See also: baart

GermanEdit

NounEdit

Baart m (strong, genitive Baartes or Baarts, plural Bärte)

  1. (obsolete) Alternative spelling of Bart

German Low GermanEdit

Alternative formsEdit

  • bård (New Saxon Spelling)

EtymologyEdit

Either from Middle Low German bârt, from Old Saxon bārd, with an unusual shift of medial /d/ to /t/ or borrowed from German Bart. In either case ultimately from Proto-West Germanic *bard, from Proto-Germanic *bardaz. More at beard.

NounEdit

Baart m (plural Baarten)

  1. beard
    • 2011, Johann Beerens, Einundzwanzig Geschichten up hoch un platt, page 196:
      Wat was dat'n moije Bild. Nu wassen dat wall acht of tein lüttje Wiehnachtsmannen waarn: Skebellskuppen ut de olle Kist', Baarten van Watte of witte Hüüsel, Poolen un Kaapen ut roode Tüch.

HunsrikEdit

EtymologyEdit

From Middle High German and Old High German bart, from Proto-West Germanic *bard, from Proto-Germanic *bardaz, from Proto-Indo-European *bʰardʰeh₂.

PronunciationEdit

NounEdit

Baart m (plural Bäärt)

  1. beard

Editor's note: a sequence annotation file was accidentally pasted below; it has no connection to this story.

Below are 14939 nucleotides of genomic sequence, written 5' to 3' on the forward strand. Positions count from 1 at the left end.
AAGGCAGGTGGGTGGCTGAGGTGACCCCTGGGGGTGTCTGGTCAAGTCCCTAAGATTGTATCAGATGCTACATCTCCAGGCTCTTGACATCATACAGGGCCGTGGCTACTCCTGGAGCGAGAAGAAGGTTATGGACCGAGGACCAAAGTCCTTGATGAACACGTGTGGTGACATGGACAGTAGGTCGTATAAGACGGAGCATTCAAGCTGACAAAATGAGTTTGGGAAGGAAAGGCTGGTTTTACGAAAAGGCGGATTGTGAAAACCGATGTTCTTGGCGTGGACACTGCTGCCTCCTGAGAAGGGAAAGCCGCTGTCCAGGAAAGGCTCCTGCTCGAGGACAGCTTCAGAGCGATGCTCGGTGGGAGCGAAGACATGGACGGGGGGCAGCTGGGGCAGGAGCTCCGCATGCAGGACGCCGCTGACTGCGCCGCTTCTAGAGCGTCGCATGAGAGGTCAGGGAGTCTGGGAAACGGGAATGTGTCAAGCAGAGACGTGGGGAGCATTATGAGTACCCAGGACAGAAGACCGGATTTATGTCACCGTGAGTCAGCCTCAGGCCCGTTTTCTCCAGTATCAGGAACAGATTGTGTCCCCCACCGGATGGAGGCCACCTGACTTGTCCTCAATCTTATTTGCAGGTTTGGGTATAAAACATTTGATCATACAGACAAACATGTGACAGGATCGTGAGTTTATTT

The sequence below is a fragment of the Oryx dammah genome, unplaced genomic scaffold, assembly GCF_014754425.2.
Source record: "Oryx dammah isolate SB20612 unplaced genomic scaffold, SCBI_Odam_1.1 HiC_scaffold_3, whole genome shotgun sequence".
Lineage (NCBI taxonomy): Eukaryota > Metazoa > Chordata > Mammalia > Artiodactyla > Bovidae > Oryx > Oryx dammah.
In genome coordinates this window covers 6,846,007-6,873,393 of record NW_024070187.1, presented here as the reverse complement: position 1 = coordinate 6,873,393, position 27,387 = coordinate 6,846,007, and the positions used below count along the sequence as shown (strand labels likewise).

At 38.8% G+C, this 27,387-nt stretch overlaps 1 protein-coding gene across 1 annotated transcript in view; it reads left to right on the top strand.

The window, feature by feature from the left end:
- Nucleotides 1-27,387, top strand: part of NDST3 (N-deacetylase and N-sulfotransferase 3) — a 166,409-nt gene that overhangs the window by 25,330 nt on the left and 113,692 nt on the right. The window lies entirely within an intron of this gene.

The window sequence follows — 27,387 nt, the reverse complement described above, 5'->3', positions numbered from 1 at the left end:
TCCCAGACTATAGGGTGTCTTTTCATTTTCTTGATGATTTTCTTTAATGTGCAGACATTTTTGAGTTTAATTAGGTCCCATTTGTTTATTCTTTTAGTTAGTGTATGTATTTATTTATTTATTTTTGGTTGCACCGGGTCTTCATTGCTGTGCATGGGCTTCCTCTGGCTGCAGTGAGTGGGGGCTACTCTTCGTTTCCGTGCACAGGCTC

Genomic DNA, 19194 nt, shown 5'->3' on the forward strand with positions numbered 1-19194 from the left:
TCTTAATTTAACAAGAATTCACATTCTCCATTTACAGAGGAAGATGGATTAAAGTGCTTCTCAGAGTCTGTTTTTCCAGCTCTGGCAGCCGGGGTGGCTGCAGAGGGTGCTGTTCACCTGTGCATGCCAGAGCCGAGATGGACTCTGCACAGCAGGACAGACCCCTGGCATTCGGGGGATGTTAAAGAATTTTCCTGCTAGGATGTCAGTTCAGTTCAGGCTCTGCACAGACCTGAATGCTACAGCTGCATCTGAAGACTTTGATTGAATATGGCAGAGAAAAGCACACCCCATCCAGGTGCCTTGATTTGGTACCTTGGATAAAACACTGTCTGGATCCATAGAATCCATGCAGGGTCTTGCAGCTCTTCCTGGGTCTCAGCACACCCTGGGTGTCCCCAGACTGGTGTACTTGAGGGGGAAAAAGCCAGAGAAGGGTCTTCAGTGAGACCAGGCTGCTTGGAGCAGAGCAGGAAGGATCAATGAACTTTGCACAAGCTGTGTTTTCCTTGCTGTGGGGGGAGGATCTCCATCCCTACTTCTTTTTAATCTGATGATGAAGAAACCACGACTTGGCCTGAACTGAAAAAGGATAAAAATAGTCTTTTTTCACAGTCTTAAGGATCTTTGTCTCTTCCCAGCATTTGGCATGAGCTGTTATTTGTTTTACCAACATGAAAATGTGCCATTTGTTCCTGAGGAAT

Er hod en lange Baart.
    He has a long beard.

Further readingEdit


LimburgishEdit

EtymologyEdit

From Middle Limburgish bart, from Old Limburgish *bart, from Proto-West Germanic *bard, from Proto-Germanic *bardaz, from Proto-Indo-European *bʰardʰeh₂.

PronunciationEdit

NounEdit

Baart m (plural Bäärt, diminutive Bäärtje) (Eupen)

  1. beard

LuxembourgishEdit

EtymologyEdit

From Middle High German bart, from Old High German bart, from Proto-West Germanic *bard, from Proto-Germanic *bardaz, from Proto-Indo-European *bʰardʰeh₂.

PronunciationEdit

NounEdit

Baart m (plural Bäert)

  1. beard
  2. whiskers

Pennsylvania GermanEdit

EtymologyEdit

From Middle High German and Old High German bart. Compare German Bart, Dutch baard, English beard.

NounEdit

Baart m (plural Baert)

  1. beard
  2. chin